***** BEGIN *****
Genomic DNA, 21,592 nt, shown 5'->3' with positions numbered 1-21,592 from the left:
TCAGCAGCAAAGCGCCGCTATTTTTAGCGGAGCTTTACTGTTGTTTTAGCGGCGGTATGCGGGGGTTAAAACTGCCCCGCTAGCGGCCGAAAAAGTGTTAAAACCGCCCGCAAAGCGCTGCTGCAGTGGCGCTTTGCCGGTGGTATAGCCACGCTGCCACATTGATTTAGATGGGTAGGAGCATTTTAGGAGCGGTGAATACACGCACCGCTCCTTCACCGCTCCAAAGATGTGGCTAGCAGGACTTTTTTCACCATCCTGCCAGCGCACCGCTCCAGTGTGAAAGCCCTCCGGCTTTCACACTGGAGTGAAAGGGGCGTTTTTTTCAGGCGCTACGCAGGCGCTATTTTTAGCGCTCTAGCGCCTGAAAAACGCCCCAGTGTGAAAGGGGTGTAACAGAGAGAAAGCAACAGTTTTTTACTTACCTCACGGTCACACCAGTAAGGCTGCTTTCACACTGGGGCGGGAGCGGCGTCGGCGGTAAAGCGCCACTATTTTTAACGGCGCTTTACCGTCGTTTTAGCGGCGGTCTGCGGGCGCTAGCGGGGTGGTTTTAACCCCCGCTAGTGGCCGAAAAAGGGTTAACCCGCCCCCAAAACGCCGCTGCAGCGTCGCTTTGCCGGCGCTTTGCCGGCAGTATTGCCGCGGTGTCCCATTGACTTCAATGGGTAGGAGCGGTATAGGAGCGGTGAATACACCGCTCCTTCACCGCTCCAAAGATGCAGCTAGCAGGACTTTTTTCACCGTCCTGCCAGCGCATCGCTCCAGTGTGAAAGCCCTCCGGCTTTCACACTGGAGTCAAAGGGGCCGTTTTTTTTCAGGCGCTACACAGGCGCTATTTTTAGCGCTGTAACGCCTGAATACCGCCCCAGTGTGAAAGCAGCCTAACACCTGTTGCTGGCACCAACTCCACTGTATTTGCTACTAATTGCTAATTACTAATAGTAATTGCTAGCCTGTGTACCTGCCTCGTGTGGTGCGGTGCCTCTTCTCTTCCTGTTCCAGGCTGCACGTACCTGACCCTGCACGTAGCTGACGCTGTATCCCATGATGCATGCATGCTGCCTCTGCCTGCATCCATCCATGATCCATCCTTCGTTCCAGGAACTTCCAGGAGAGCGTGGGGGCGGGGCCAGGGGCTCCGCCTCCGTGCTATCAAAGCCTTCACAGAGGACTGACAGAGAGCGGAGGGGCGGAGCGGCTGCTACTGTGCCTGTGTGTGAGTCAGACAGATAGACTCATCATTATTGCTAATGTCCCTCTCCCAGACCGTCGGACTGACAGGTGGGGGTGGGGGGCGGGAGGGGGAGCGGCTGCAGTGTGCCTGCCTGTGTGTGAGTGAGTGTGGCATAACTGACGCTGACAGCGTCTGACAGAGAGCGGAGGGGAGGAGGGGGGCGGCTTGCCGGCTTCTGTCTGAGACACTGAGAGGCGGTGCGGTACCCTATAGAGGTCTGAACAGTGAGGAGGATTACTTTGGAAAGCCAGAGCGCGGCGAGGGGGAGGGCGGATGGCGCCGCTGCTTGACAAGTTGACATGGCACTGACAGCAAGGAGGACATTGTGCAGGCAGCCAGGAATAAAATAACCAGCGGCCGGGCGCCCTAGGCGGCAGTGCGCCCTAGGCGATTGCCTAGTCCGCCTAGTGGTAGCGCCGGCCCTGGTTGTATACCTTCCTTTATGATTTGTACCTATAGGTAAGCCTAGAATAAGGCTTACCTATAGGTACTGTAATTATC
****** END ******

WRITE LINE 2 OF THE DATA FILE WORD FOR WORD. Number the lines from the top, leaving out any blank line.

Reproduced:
TCAGCAGCAAAGCGCCGCTATTTTTAGCGGAGCTTTACTGTTGTTTTAGCGGCGGTATGCGGGGGTTAAAACTGCCCCGCTAGCGGCCGAAAAAGTGTTAAAACCGCCCGCAAAGCGCTGCTGCAGTGGCGCTTTGCCGGTGGTATAGCCACGCTGCCACATTGATTTAGATGGGTAGGAGCATTTTAGGAGCGGTGAATACACGCACCGCTCCTTCACCGCTCCAAAGATGTGGCTAGCAGGACTTTTTTCACCATCCTGCCAGCGCACCGCTCCAGTGTGAAAGCCCTCCGGCTTTCACACTGGAGTGAAAGGGGCGTTTTTTTCAGGCGCTACGCAGGCGCTATTTTTAGCGCTCTAGCGCCTGAAAAACGCCCCAGTGTGAAAGGGGTGTAACAGAGAGAAAGCAACAGTTTTTTACTTACCTCACGGTCACACCAGTAAGGCTGCTTTCACACTGGGGCGGGAGCGGCGTCGGCGGTAAAGCGCCACTATTTTTAACGGCGCTTTACCGTCGTTTTAGCGGCGGTCTGCGGGCGCTAGCGGGGTGGTTTTAACCCCCGCTAGTGGCCGAAAAAGGGTTAACCCGCCCCCAAAACGCCGCTGCAGCGTCGCTTTGCCGGCGCTTTGCCGGCAGTATTGCCGCGGTGTCCCATTGACTTCAATGGGTAGGAGCGGTATAGGAGCGGTGAATACACCGCTCCTTCACCGCTCCAAAGATGCAGCTAGCAGGACTTTTTTCACCGTCCTGCCAGCGCATCGCTCCAGTGTGAAAGCCCTCCGGCTTTCACACTGGAGTCAAAGGGGCCGTTTTTTTTCAGGCGCTACACAGGCGCTATTTTTAGCGCTGTAACGCCTGAATACCGCCCCAGTGTGAAAGCAGCCTAACACCTGTTGCTGGCACCAACTCCACTGTATTTGCTACTAATTGCTAATTACTAATAGTAATTGCTAGCCTGTGTACCTGCCTCGTGTGGTGCGGTGCCTCTTCTCTTCCTGTTCCAGGCTGCACGTACCTGACCCTGCACGTAGCTGACGCTGTATCCCATGATGCATGCATGCTGCCTCTGCCTGCATCCATCCATGATCCATCCTTCGTTCCAGGAACTTCCAGGAGAGCGTGGGGGCGGGGCCAGGGGCTCCGCCTCCGTGCTATCAAAGCCTTCACAGAGGACTGACAGAGAGCGGAGGGGCGGAGCGGCTGCTACTGTGCCTGTGTGTGAGTCAGACAGATAGACTCATCATTATTGCTAATGTCCCTCTCCCAGACCGTCGGACTGACAGGTGGGGGTGGGGGGCGGGAGGGGGAGCGGCTGCAGTGTGCCTGCCTGTGTGTGAGTGAGTGTGGCATAACTGACGCTGACAGCGTCTGACAGAGAGCGGAGGGGAGGAGGGGGGCGGCTTGCCGGCTTCTGTCTGAGACACTGAGAGGCGGTGCGGTACCCTATAGAGGTCTGAACAGTGAGGAGGATTACTTTGGAAAGCCAGAGCGCGGCGAGGGGGAGGGCGGATGGCGCCGCTGCTTGACAAGTTGACATGGCACTGACAGCAAGGAGGACATTGTGCAGGCAGCCAGGAATAAAATAACCAGCGGCCGGGCGCCCTAGGCGGCAGTGCGCCCTAGGCGATTGCCTAGTCCGCCTAGTGGTAGCGCCGGCCCTGGTTGTATACCTTCCTTTATGATTTGTACCTATAGGTAAGCCTAGAATAAGGCTTACCTATAGGTACTGTAATTATC